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Hays County residents prepare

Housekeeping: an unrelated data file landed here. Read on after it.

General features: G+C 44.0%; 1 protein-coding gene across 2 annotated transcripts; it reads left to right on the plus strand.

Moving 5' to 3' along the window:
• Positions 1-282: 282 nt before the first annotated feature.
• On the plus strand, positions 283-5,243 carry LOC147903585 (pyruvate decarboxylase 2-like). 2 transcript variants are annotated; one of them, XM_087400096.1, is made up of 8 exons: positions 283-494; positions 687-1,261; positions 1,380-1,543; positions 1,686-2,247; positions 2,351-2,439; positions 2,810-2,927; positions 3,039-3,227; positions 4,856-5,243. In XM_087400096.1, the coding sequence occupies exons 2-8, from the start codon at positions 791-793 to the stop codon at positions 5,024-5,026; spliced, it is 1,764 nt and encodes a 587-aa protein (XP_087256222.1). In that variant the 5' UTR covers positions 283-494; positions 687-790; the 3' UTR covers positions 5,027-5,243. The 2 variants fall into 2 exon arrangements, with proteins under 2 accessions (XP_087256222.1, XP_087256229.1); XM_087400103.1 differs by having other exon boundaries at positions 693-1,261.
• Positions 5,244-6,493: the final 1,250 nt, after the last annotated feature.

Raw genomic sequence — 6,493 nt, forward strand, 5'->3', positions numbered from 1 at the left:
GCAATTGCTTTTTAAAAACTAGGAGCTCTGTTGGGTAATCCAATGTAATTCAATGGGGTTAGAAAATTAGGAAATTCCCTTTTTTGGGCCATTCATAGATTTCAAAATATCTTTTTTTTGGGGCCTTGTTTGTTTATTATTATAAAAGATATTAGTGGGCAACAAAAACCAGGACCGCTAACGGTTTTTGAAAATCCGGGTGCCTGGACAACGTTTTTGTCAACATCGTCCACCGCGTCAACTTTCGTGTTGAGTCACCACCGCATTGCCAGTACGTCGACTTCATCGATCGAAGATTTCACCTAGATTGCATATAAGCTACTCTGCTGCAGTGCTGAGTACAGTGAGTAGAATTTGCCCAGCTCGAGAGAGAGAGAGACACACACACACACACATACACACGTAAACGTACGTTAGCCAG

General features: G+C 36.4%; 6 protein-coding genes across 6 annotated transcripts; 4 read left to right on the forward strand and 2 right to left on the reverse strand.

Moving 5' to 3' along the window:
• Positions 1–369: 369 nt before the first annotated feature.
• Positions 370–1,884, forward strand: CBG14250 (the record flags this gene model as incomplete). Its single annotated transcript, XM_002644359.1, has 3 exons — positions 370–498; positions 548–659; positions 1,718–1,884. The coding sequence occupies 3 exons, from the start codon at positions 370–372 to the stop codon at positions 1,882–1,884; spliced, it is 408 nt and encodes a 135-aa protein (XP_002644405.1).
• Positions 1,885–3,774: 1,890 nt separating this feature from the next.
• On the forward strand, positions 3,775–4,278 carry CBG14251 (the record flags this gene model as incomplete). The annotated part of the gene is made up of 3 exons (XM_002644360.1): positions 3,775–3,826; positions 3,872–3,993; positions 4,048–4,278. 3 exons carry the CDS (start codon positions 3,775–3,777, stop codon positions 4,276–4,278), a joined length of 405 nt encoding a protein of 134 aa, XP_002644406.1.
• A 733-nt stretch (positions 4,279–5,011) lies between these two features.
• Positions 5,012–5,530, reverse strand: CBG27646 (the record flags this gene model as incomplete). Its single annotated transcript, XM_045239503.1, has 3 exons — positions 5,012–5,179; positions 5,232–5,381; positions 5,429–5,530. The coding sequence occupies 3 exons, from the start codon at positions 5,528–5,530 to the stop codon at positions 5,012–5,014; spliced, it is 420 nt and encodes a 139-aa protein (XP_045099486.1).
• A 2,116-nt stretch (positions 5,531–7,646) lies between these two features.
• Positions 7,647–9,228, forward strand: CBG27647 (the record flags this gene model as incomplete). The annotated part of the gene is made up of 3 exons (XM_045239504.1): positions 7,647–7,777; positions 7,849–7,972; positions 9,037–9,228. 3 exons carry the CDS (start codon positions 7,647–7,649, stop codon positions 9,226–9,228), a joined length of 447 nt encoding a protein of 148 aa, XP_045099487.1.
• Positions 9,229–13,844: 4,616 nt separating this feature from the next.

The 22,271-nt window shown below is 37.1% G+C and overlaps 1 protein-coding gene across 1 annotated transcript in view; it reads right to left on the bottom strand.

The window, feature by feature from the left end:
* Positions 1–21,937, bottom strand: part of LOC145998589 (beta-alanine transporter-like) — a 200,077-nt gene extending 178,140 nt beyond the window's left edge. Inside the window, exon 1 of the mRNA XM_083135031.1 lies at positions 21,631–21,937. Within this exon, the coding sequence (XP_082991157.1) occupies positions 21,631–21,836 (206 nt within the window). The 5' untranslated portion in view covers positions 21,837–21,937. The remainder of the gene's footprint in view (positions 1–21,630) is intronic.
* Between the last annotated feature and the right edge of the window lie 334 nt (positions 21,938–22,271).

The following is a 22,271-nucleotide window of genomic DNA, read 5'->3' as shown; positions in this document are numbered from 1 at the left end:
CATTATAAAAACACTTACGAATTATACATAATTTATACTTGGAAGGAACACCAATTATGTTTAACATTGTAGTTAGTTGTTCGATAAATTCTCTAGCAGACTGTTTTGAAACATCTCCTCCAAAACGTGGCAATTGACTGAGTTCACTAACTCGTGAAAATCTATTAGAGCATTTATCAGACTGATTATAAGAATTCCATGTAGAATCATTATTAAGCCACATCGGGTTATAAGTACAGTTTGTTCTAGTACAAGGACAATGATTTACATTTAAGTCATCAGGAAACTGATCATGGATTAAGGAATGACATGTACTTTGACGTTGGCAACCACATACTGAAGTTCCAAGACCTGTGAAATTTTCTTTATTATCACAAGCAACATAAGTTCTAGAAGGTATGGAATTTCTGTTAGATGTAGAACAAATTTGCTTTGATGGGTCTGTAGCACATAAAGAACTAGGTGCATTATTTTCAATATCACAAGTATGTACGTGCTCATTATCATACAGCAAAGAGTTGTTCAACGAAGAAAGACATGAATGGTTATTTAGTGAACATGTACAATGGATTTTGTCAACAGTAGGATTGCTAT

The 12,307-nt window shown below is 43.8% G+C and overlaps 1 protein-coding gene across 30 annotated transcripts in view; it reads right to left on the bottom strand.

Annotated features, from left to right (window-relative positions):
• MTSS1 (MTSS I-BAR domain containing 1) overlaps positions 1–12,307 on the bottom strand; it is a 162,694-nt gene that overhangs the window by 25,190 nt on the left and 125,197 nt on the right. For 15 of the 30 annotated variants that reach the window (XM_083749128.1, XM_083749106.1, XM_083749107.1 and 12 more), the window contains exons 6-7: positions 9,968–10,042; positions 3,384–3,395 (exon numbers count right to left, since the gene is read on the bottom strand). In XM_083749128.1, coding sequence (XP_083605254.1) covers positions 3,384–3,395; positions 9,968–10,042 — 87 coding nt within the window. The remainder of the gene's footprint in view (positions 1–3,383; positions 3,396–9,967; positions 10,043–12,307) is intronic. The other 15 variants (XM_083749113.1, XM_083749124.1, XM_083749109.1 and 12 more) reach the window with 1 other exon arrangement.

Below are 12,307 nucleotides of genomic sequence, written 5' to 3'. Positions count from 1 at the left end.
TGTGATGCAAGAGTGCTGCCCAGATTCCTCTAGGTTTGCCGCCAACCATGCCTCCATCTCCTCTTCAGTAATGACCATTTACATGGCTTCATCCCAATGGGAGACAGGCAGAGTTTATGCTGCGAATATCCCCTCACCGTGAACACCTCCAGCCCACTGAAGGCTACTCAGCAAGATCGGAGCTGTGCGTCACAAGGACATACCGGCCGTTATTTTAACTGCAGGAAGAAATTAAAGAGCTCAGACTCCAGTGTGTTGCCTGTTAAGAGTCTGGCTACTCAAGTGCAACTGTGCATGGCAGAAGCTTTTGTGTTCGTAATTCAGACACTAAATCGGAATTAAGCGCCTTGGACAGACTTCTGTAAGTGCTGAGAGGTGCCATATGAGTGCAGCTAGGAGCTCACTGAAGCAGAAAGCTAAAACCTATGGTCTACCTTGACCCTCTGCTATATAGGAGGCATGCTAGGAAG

To fight rock crusher, asphalt plantAir and water quality questions abound, say homeowners KBDJ, LP, has filed an application with state regulators to allow the company to build a rock crushing and asphalt production plant on FM 967 over the Edwards Aquifer recharge zone in northern Hays County. The plant would operate 24 hours a day, seven days a week, producing up to 2.4 million tons of rock per year, according to an application filed with the Texas Commission on Environmental Quality (TCEQ). The rock would then be mixed with various chemicals and cooked into asphalt on site. The asphalt would then be trucked down a two-lane country road to a location requiring road-building materials. Homeowners in the Ruby Ranch subdivision are forming an organization to fight the plant, which would be next to their homes. Al Gmitter, a member of the Ruby Ranch Homeowners Association board of directors, said Monday that he and other concerned citizens of the area would create a new organization, called NOPE (Neighbors Organized to Protect the Environment), to oppose the plant. Gmitter, who designs custom homes, said he has received messages from homeowners in another nearby subdivision indicating that they would like to join NOPE. He has spent much of the past week talking to area residents about the plant. “I haven’t met one person who hasn’t been totally against it,” he said. According to TCEQ documents, “The facility will emit the following air contaminants: particulate matter . . . organic compounds, nitrogen oxides, sulfur dioxide and carbon monoxide.” Gmitter and his neighbors have already asked attorney John Chunn of New Braunfels to request a contested case hearing at the agency. Engineer Jerry Demo of Pollution Solutions, which filed the application on behalf of Jill Shackelford and Joe Jackson, the partners in KBDJ, said yesterday, “My instructions are not to talk to the press.” Shackelford, president of the partnership, did not return a call from In Fact Daily. According to the application, the rock-dredging operation will use water to spray equipment used in processing the gravel. Three nozzles will spray 8 gallons of water per minute, and roads for the plant will be sprinkled with “water and/or chemicals,” the application notes. But the application does not deal with water quality. Erin Foster, chair of the Hays County Water Planning Partnership (HCWPP), which has fought numerous battles over the water quality and over-pumping of the aquifer, said irate neighbors had contacted her asking for her assistance in fighting the plant. “The CenTex plant in Buda is a gravel operation. And they use an extremely large amount of aquifer water—more than the city of Buda—to keep the dust down in the air. So the question is: where is the water coming from? The only water out there is the aquifer. And that begs the question, what about all the waste products from using the water? Where is all that going to go? This thing backs up to Onion Creek—and (the subdivision’s)water supply is right there,” Foster said. “If you see the fence, the sign is right in front of the well that supplies water for the Ruby Ranch subdivision.” Foster and Gmitter agreed that quality of life for area residents, as well as the prospect of tremendous loss in the value of their homes, is upsetting people. Gmitter said he had designed about 50 of the homes in the subdivision, which range in value from $250,000 to more than $1 million. He said many of the subdivision’s residents are still unaware of the application, although that should change this week. A homeowners’ association meeting is planned for Thursday evening. Property owners attending the meeting will be able to discuss the matter then, he said, and talk about forming the new group. Last week, a member of the Ruby Ranch Homeowners Association told directors of the Barton Springs Edwards Aquifer Conservation District (BSEACD) about the application and asked whether the partnership had applied for a permit to pump from the aquifer. Directors said they knew nothing about such an application, but Board President Jim Camp said he would schedule the matter for discussion at their next meeting on July 24. Gmitter said he would never have known about the TCEQ application—posted on the property’s fence on July 3—if he had not stopped to read it several days after it was put up. Those concerned about the application have 30 days from the date of the posting to ask for a hearing before the TCEQ. An initial review of the project by the TCEQ indicates that the surrounding area is an exotic game ranch. Gmitter said the ranch property itself, owned by the Ruby family, has been used for gazelles and axis deer. He said many of those animals had escaped from the ranch to the surrounding neighborhood. He said he had learned that the Texas Parks & Wildlife Department has no jurisdiction over the exotic animals, however. The animals remaining on the site of the plant would likely try to escape once construction began, but may have difficulty because of the high fences put up to enclose them, he noted. Sign Review Board admonishes Convention center for illegal sign Downtown residents, others say city must follow own rules Members of the Sign Review Board chastised representatives of Sign Builders of America and the Austin Convention Center last night for placing a new convention center sign aimed at northbound traffic on Trinity Street without first securing a permit or a variance. The sign is 29 feet high in an area were normal rules would only allow a maximum height of six feet. The sign, which is already in place, was designed to match the existing sign for the convention center on Cesar Chavez in height and style. It is part of the overall business plan for the center. “Mistakenly, it has been installed,” said Mike Stephens of Sign Builders of America. “It took us about a year to get the vacation of the right-of-way done.” But the employee responsible for making sure the sign met City Code, Stephens said, left the company before the sign was installed. “We have a policy that each sign be reviewed by a production coordinator and be within the City Code before the sign can actually go into production . . . the Austin Convention Center sign was entered into production and the production coordinator had left midstream. We thought we had a permit for that sign.” A staff member for the Watershed Protection and Development Review Department told board members that there was also no record for the other convention center sign on Cesar Chavez, which has been in place for the past 12 years. Several groups lined up to protest the new sign as unnecessary and the beginning of a negative trend downtown. “If the convention center gets a variance, other buildings downtown are going to want a variance,” said Sarah Andre with Scenic Austin. “The city should obey its own laws. We just spent 18 months reviewing the codes for downtown to create a pedestrian-friendly, beautiful, human-scale developed environment . . . and this goes right against that. There’s just no reason to have a sign that large. Even if you do have a sign in that location, we feel that there are other solutions that are more appropriate for the site.” Andrew Clements with the Downtown Austin Neighborhood Association complained that the sign company and convention center representatives had not met with the group. “DANA wants to see the city follow its own ordinances,” he said. “We would have liked a presentation.” And Design Commission member Girard Kinney said his group would also have liked to have received a presentation. Sign Review Board members were sympathetic to all of those concerns. “If this thing goes through, we really open up the door here (to additional variance requests),” said Board Chair Herman Thun. “That’s my concern. To me it’s not a matter of scale or the attractiveness.” And vice chair Betty Edgemond was not moved by the excuses offered by the sign company. “Sign Builders of America have been here a long time. They know about variances; they know to get variances before they build anything,” she said. “I think it’s a shame they didn’t meet with anybody.” Edgemond moved to postpone the case on the variance until the board’s August meeting to allow for further communication with neighborhood groups. The motion passed on a vote of 4 to 1, with Barbara Aybar opposed. Attorney General argues against Inclusion in no smoking rule suit Judge Byrne could rule today on AG's motion State District Judge Darlene Byrne will likely rule today on whether Texas Attorney General Gregg Abbott should be a party to the lawsuit by the Veterans of Foreign Wars against Dallas and Austin over their no-smoking ordinances. The VFW named the attorney general in the lawsuit on the grounds that he will be the person interpreting the state law which they claim the municipalities are violating by instituting no-smoking ordinances. The Attorney General’s office had also been seeking attorney’s fees from the plaintiffs, but dropped that request on Monday. “Whenever the interpretation of a state statute is at issue, we believe the Attorney General’s office should be named,” said attorney Jennifer Riggs . “We don’t want to be put in a position where parties are later arguing, ‘You didn’t name us.’ There have been cases in which the attorney general’s office decided to appeal after the fact. We want to hear what his views are now.” Assistant Attorney General David Jenkins argued that the AG was not involved in the case, and also that the petition against him contained several procedural errors. “They are suing the Attorney General in an incorrect capacity,” he said. “Injunctive relief is not available against state officials in their official capacity.” Instead, Jenkins told the judge that Attorney General Abbott should have been named in an individual capacity, and that this and other procedural flaws should influence her decision. Jenkins’ principal objection was that the Attorney General, in his normal course of duties, would not enforce the local ordinances, which are the subject of the complaint. “The proper challenge is to the regulation. That is the real thrust of the plaintiff’s complaint here.” As for any Attorney General’s ruling on the appropriateness of those ordinances, Jenkins said those do not have the force of law. The AG’s office did issue an opinion during the tenure of Jim Mattox related to a Houston ordinance. “We’ve issued the opinion,” Jenkins said. “It is mere speculation and projection for plaintiffs to say that this ordinance by Dallas or Austin was written in reliance on that AG’s opinion. If they say that it was, then perhaps it was, but that’s not the AG’s problem.” Judge Byrne’s ruling today will not affect the venue for the case. Another judge has already ruled that it should be heard in Travis County, and that the suit against Dallas should not be separated. A ruling on whether to include Round Rock has not yet been issued. ©2003 In Fact News, Inc. All rights reserved. Playing to the crowd . . . The coalition of neighbors and environmentalists who oppose Wal-Mart’s plan to build a store over the Barton Springs zone of the Edwards Aquifer, will gather between 7am and 8am today to display their signs for morning rush-hour commuters driving past the Endeavor Real Estate office at 1209 W. 5th Street. Representatives of Endeavor met with members of the Save Barton Creek Association last night to discuss plans to improve the Wal-Mart plan. Members were not swayed by their explanations, but did agree to serve on a committee to assist in finding another location for the Wal-Mart Superstore . . . County to look at landfill questions again . . . The Travis County Commissioners Court is scheduled to take up an item on a restrictive covenant for maintenance of proposed flood plain modifications at the BFI Landfill, 10200 Giles Lane, at 9:30am today. Sometime after that they will talk about a survey of Travis and surrounding counties to identify potential landfill sites. The are also scheduled to discuss setting a regional summit with other Central Texas counties “to address appropriate solid waste management and landfill issues” . . . More money for BCP . . . Travis County has won a $5 million competitive grant from the US Fish and Wildlife Service to purchase high-priority tracts within the Balcones Canyonlands Conservation Plan. In the seven years since the BCCP’s inception, 26,361 of the 30,428 required acres have been purchased by Travis County and the City of Austin. The preserve protects eight federally endangered species and 27 species of concern. The federal agency handed out a total of $70 million in land acquisition grant funds this year . . . Strange bedfellows . . . What could political gadfly Linda Curtis and Republican Senator Jeff Wentworth possibly have in common? They are both interested in a citizens’ commission—half Republicans, half Democrats, no party office holders or elected officials allowed—to decide on redistricting. Independent Texans, a group started by Curtis and company, will hold a press conference at 5pm today in the Betty King Room at the Capitol, 2E.20, with Wentworth and Steve Lynn, a political independent who chairs the Arizona commission, to talk about such a plan. Wentworth authored a bill on the matter and Independent Texans will announce an online petition drive urging the Governor and the Legislature to place a proposition on the November ballot for a citizens commission composed of equal numbers of Democrats, Republicans and independents.